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Will My Social Security Benefit Be Reduced Or Taxed? [Flowchart]

Presented by Sean Cook, CFP®, AIF®

Jan 30, 2019 12:29:50 PM

Social Security is a significant and welcome guaranteed income source, even for affluent retirees. Whether your benefit is reduced or taxed depends mainly on five items:

  1. Your Age
  2. Your FRA (Full Retirement Age)
  3. Marital Status
  4. Your Annual Income
  5. If you are receiving a "non-covered pension" or not.

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As you look towards retirement, claiming your social security can be one of the more important and complicated decisions, especially if you are or have been married. There are many rules that can have a significant impact on the amount you will receive monthly. 

When planning for lifetime income we aim to help our clients get more with customized claiming strategies that aren’t always obvious. Social Security Administration personnel are not allowed to give specific advice. Also, social security’s calculators don't analyze what strategies give you more money or integrate other income sources.

Before creating an overall income plan just getting an idea of the basic rules about Social Security to avoid a reduction or anticipate tax can be useful.

Below is a flowchart to help answer the common question “Will My Social Security Benefit Be Reduced Or Taxed?” It is updated for 2019 and based on the Social Security Administration’s “Retirement Benefits” guide. It covers common issues related to claiming social security such as:

  • What is your Full Retirement Age (FRA)?
  • Effects of marriage and divorce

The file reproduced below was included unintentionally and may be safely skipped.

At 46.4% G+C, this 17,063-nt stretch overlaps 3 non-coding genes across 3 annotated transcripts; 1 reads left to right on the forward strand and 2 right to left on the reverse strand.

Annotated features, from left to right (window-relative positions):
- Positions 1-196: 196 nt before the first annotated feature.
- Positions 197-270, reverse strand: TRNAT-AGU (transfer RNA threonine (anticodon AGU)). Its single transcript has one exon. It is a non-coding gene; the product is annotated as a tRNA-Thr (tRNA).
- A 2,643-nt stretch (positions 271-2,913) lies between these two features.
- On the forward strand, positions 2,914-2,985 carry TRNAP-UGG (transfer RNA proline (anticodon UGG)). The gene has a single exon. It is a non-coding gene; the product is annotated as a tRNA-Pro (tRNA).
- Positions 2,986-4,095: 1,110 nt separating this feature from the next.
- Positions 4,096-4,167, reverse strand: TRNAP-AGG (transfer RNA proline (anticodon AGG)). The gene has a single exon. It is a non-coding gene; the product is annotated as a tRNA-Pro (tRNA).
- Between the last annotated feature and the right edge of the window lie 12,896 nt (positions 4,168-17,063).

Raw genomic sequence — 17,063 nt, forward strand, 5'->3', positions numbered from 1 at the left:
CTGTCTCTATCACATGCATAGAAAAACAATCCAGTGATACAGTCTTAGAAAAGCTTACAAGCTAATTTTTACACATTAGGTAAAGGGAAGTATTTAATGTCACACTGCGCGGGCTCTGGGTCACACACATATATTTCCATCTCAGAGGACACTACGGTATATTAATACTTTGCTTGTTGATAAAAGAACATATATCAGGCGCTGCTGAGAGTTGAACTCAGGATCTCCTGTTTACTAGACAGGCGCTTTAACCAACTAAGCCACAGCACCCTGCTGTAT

• Implications of collecting before FRA vs. collecting at FRA vs. collecting after FRA
  • Annual income limits
  • Impact if continuing to work
  • How benefits will be taxed

Social Security Benfit Reduction Flowchart will-healthcare-change-as-i-transition-into-retirement-2019.pdf

Let’s consider the example of Nora, who was born in 1958 and is thinking about retirement. She knows from friends that she could start her benefit as early as age 62 and get less, or as late as 70 and get a bigger monthly amount.

Her Full Retirement Age (FRA) is age 66 and 8 months, off of which her benefit amounts are estimated. Nora also sees in the flowchart that 85% of her social security benefit will be taxable, based on what she thinks her total income will be at that time. Perhaps most important, because she was married, Nora sees that she might be eligible for another benefit.

With a better understanding of social security rules, Nora is ready to think about other issues- Can she start a college fund for her new grandchild? Will her health coverage stay the same? What will a week in retirement actually look like?

 

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Topics: Retirement Planning, Financial Planning, Social Security, Tax Planning

    
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